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Teachers’ strike closes Philadelphia Catholic high schools
By Kevin J. Jones
Empty buses lined up along a street in Philadelphia. Credit: Uwe Kempa (CC BY-SA 2.0)
Empty buses lined up along a street in Philadelphia. Credit: Uwe Kempa (CC BY-SA 2.0)

.- The Archdiocese of Philadelphia says there is “steady progress” in negotiations with the Catholic high school teachers’ union, but its high schools must shut down until an agreement is reached with the teachers’ union.

“We are willing to work around the clock to provide our students and school families with the best educational environment possible. Discussions over the past two days have been productive,” the archdiocese said on Sept. 13. “With the parties who best understand these issues remaining at the table and continuing to make progress, we can accomplish our goal.”

The contract under negotiation will affect about 800 lay teachers. There are 16,502 students at 17 archdiocesan high schools in the five-county Philadelphia region.

The schools had begun classes last week because students were mainly involved in orientation activities. However, school officials said reduced staffing could jeopardize student safety and the schools were closed on Wednesday, Sept. 14.

The Association of Catholic Teachers Local 1776 has raised concerns about proposed changes in working conditions and sick leave. It also raised worries about job security, noting that the archdiocese wants to bring in part-time teachers, which it says would compromise the position of full-time teachers.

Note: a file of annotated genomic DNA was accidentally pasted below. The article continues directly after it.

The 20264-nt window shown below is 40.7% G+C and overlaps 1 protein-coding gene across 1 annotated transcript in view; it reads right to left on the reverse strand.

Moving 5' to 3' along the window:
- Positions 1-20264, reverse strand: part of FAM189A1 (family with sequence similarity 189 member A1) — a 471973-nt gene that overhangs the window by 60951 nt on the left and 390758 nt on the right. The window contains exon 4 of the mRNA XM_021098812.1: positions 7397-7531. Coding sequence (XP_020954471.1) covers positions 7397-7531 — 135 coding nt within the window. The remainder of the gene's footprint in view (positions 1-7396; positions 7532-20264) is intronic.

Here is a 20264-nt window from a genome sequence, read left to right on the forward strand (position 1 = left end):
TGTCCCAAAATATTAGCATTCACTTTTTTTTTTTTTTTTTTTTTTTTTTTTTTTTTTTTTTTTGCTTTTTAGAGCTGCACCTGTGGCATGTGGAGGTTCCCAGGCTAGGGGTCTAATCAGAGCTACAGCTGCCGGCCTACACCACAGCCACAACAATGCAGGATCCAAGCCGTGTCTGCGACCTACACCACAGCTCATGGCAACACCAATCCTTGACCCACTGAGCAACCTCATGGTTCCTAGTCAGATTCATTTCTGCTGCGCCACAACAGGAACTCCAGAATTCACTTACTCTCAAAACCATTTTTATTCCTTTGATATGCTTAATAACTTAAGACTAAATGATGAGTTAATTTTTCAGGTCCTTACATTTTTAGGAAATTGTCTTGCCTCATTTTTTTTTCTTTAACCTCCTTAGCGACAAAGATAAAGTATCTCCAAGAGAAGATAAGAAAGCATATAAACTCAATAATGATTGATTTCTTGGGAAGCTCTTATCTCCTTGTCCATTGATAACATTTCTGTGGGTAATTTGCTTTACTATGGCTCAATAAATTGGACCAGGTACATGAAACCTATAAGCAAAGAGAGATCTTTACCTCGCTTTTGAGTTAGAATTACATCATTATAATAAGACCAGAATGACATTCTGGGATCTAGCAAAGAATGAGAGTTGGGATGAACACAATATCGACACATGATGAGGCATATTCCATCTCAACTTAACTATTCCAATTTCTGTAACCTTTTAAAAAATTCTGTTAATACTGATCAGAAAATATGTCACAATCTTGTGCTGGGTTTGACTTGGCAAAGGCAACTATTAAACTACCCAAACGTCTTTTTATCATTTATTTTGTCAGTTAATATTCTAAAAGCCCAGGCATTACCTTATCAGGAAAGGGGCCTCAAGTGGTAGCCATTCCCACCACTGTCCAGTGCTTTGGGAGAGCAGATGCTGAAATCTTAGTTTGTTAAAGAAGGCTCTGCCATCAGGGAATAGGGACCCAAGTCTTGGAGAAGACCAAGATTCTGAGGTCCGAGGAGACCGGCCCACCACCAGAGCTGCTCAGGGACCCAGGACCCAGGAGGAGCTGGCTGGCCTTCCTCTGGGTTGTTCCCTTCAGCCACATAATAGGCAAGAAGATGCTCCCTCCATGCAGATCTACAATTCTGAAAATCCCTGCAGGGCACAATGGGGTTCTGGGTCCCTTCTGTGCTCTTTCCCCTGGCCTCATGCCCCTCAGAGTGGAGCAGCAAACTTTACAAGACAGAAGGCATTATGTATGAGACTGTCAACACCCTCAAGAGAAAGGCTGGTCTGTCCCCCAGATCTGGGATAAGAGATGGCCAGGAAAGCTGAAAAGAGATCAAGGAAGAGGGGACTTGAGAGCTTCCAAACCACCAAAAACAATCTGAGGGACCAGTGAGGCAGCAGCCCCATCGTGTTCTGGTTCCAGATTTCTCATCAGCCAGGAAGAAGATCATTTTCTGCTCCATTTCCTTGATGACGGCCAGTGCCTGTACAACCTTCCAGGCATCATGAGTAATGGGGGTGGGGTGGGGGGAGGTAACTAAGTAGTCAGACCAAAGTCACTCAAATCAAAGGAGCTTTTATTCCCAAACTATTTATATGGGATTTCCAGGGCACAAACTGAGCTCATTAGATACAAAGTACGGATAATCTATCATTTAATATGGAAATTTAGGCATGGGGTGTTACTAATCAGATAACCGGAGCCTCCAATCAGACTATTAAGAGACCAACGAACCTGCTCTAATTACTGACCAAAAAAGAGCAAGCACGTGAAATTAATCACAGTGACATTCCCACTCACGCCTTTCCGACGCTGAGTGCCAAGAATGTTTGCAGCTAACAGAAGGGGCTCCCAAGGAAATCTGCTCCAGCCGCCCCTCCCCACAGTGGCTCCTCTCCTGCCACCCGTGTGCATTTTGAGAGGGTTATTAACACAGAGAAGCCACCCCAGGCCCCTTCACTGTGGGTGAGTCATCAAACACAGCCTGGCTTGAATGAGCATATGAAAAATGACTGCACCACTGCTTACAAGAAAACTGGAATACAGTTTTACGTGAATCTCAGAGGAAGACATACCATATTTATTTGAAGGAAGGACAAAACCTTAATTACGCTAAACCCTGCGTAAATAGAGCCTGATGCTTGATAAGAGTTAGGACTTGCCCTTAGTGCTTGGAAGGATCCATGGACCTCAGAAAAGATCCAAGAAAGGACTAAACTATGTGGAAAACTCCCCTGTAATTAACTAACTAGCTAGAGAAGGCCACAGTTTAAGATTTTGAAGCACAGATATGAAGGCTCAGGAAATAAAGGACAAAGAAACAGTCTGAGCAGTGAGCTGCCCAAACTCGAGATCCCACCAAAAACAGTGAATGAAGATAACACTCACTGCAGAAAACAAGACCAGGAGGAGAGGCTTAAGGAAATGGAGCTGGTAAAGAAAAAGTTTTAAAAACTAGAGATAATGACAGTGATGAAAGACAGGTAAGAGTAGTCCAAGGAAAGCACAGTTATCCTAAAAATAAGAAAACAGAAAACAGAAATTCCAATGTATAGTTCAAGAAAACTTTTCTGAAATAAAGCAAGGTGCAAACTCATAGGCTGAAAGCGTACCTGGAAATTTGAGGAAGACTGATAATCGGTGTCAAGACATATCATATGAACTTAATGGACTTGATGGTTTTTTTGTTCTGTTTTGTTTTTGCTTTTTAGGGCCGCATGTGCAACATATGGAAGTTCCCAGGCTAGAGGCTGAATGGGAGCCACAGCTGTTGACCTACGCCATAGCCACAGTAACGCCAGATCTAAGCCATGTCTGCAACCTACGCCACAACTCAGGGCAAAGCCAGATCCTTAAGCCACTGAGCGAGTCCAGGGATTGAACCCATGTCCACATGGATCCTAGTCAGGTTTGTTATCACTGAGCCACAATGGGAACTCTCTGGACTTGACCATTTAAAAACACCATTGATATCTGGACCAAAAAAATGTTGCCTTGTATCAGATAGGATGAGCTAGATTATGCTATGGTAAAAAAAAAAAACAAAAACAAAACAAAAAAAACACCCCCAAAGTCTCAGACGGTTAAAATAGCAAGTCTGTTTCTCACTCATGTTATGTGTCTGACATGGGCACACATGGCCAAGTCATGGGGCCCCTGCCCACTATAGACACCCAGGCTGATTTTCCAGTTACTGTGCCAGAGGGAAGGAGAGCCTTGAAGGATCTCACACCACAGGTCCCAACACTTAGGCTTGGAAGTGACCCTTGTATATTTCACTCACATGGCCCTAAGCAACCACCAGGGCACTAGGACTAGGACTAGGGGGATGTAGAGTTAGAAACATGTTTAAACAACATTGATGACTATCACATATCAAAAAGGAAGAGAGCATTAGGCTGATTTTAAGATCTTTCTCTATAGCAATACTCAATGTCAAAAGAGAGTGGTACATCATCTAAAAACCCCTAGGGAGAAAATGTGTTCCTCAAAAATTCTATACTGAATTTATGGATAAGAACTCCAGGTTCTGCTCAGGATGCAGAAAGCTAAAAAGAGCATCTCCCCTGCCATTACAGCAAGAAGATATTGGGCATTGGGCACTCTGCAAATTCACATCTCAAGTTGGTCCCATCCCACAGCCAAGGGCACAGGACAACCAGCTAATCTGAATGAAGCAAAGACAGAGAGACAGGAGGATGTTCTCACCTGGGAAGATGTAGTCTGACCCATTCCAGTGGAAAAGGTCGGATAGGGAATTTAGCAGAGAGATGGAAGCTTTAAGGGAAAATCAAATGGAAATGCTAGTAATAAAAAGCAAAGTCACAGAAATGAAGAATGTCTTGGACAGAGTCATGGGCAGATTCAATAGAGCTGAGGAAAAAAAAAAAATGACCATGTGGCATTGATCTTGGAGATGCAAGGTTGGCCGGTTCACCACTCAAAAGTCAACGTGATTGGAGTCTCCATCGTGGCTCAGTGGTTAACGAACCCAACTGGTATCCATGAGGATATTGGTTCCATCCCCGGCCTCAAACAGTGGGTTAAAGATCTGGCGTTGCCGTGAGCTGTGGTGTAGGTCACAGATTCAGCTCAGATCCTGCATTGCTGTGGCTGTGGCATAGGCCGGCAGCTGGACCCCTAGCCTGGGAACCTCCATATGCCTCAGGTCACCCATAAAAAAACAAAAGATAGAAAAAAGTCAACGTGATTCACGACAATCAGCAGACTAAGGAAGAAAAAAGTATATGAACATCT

Officials from the archdiocese’s Office of Catholic Education, in a Sept. 12 press conference, compared these proposed teachers to “part-time contractors” who can teach a limited number of sessions and specialized electives, such as Mandarin Chinese.

Changes are necessary to update the Catholic educational system, they said. They charged that the union has opposed requiring an online grading management system on the grounds it is a change in working conditions.

The present contract considers parental complaints about teachers as illegitimate secondhand information, which archdiocese officials said hurts teacher accountability and requires administrators to interview students about complaints.

Face-to-face talks between the two sides occurred Sept. 12-13 even though the union has requested mediation twice.

Patrick J. Eiding, president of the Philadelphia Council of the AFL-CIO, has encouraged mediation in the dispute. He told the Philadelphia Inquirer that he would urge teachers to return to their classrooms under provisions of the contract that expired Aug. 31 while talks continued.

Officials with the archdiocese rejected the idea of mediation on the grounds that the Catholic schools are unique and the archdiocese and the teachers’ union know the schools’ needs better than an outside third party.
The union originally sought a 14.5 percent pay increase over a three-year period, while the archdiocese offered a 7.84 percent increase. The teachers’ demand has since come down.

The union previously struck over wages and benefits for about two weeks in 2003, when students missed six days of school. At the time, the archdiocese had 22 high schools serving 23,300 students.


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April 17, 2014

Holy Thursday

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Jn 13:1-15

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Jn 13:1-15

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